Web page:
On one of my most recent visits to the iTunes website, I was surprised to see that every country listed had the same No. 1 song: Lady Gaga's latest single, "Born This Way."
The song, which speaks about loving oneself for who he or she truly is because "baby you were born this way," has become an overnight phenomenon.
Some may debate that the song is popular because it is catchy or because maybe it sounds a bit Madonna-esque or simply because anything Lady Gaga does is pure genius.
Perhaps the latter is true, but I beg to differ on the other accounts. I think this song has touched the surface of an issue that not many artists talk, or rather, sing about.
"Born This Way," indirectly addresses issues of race, sexuality and gender identification.
Gaga's message is unique in that she doesn't focus on the naysayers and those that are full of hate and ignorance towards people who are "different."
Gaga's song promotes self-love and confidence, which I find extremely refreshing and highly applicable. All too often we're overloaded with advice about how to deal with people who are hateful toward others.
I think the best way to deal with negative, hateful people (who are most likely extremely insecure themselves) is by promoting love.
I don't mean to get all wishy-washy, but I really think that the best armor against negativity is love.
Loving yourself in the deepest sense means loving who you are at your core. It's loving your forgetfulness or the gap in your teeth.
It's loving your heritage or the little belly fat on your stomach. It's about loving your pale skin or high-pitched laugh.
I remember one time I was having dinner with my mom and aunt at an Italian restaurant somewhere in the middle of New Jersey.
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I remember being extremely embarrassed when my mom began laughing so hard at something that she began to snort uncontrollably.
I kept elbowing her to make her stop, looking around cautiously to make sure no one was watching us.
Dramatically I turned to my mom and said, "Can you stop, please?" My aunt proceeded to give me a look of grave concern. "Let her laugh, for Christ's sake. What do you care?" she said.
That was when the real embarrassment set in. I had tried to stifle my mom's expression of happiness, and for what? So that a bunch of strangers wouldn't judge her?
Now, some of you might be wondering how I can equate people who face discrimination on a daily basis to my mom being hurt that I was embarrassed by her laughter.
I'm not trying to equate the two at all.
The point I'm trying to make isn't about rating the levels of hardships people face, rather our need to re-evaluate what it is that we're ashamed of and why we allow ourselves to feel shame for the things and people that we love.
I think a lot of negative energy comes from the frustration of not knowing how to allocate certain emotions.
If only we could learn to appreciate ourselves more. We'd gain invaluable insight into who we are, what we want and what we have to offer others.
Inevitably, we could appreciate and understand others better. Consequently, I think people, in general, would be a lot happier.
I think students on this campus have grown uncomfortable with the idea of "the individual."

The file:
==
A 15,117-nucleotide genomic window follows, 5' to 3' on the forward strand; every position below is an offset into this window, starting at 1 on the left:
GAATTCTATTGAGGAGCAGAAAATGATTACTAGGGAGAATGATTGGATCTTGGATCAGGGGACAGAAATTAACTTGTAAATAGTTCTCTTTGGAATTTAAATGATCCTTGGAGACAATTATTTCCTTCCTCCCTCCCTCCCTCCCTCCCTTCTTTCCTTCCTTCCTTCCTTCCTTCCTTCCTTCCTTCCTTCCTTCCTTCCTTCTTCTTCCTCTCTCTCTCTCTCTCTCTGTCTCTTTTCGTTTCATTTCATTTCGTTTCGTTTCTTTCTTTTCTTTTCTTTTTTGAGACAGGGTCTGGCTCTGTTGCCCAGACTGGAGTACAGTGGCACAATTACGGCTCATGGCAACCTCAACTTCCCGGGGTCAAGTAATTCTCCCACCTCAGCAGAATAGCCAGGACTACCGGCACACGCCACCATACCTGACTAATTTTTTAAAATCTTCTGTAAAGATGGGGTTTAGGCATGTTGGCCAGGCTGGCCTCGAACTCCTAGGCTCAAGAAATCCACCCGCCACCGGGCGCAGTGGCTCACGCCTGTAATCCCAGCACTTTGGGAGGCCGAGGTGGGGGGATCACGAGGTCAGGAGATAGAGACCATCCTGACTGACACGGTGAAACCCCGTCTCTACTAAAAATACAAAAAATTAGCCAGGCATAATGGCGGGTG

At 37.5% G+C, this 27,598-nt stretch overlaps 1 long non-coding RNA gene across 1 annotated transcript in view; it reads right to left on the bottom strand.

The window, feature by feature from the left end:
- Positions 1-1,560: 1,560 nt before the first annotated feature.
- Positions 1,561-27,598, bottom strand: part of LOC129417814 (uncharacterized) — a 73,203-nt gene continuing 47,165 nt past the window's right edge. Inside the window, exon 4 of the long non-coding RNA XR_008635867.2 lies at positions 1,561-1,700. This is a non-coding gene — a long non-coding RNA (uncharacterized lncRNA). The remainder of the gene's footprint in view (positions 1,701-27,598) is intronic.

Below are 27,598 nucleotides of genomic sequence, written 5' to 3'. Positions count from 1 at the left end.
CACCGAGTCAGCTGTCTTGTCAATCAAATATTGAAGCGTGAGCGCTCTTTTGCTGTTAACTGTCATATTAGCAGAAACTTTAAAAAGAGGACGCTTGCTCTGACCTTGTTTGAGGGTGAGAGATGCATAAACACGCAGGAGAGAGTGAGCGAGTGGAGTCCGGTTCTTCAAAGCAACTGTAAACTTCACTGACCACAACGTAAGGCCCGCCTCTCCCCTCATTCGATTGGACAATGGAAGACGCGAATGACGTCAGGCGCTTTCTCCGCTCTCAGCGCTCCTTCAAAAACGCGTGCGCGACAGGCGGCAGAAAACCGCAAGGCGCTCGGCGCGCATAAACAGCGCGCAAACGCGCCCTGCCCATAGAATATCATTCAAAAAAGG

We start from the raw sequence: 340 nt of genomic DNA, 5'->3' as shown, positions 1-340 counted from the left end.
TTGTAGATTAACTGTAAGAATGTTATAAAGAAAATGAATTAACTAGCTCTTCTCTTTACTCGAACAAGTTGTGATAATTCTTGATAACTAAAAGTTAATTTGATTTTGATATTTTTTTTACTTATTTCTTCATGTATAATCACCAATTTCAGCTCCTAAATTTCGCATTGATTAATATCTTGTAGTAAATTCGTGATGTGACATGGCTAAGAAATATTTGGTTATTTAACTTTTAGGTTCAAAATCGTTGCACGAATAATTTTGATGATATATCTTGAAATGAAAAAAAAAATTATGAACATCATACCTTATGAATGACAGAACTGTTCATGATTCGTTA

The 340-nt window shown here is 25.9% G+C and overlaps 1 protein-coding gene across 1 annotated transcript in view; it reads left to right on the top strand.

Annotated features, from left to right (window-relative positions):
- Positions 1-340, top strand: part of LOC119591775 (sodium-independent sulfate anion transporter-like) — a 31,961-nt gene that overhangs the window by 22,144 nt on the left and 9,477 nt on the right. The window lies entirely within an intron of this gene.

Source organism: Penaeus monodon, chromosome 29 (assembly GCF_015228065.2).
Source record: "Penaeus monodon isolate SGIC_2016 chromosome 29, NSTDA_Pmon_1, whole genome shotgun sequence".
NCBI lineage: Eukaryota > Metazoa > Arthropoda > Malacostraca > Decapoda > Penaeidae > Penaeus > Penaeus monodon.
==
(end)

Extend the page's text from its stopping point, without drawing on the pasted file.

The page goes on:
We're all split up into groups. Whether they be sororities and fraternities or the sections of D-Hall, we separate ourselves into cliques.
Everyone is so preoccupied with fitting into a group that they lose an appreciation for what they could bring to the group.
For instance, the other night I was at an after-Cellar apartment party with two of my friends.
We knew most of the people who lived in the apartment, but to say that we ran in the same social circles as the residents would be a bit of an exaggeration.
Most of the people there belonged to a Greek organization and seemed to know each other fairly well.
My friends and I felt a bit silly being there, but seeing as we had been invited, we figured, why not stay and mingle a bit?
One of my friends suggested we move to the back room and make some new friends.
I glanced in the back and frowned at my friend. "What if they're jerks?" I asked.
"Then the joke's on them. What do we care? We're here to social-network," he said with a grin. And with that, we ventured into the back room.
It took about five milliseconds for us to realize that our social networking session would be incredibly short.
Our first clue was when my one friend said, "What's up, guys?" and no one said anything back.
Our second clue was as soon as the three of us sat down on the couch, everyone, I kid you not, exchanged glances, stood up and left the room.
Luckily my friends and I have good senses of humor. As a result we burst out laughing and followed them right back into the front room.
And you know what the best part is? I still don't care. Not one bit.
That's the great thing about being comfortable with yourself and enjoying the company of people that make you happy.
Nothing else really matters. Not even assholes with whales on their pants.
If they didn't want to meet me because of x, y, z, then that just isn't my problem.
As my mom and maybe even Lady Gaga would say, it's their loss.
On a relevant side note: Mom, I love your laugh. More people should laugh as genuinely as you do.
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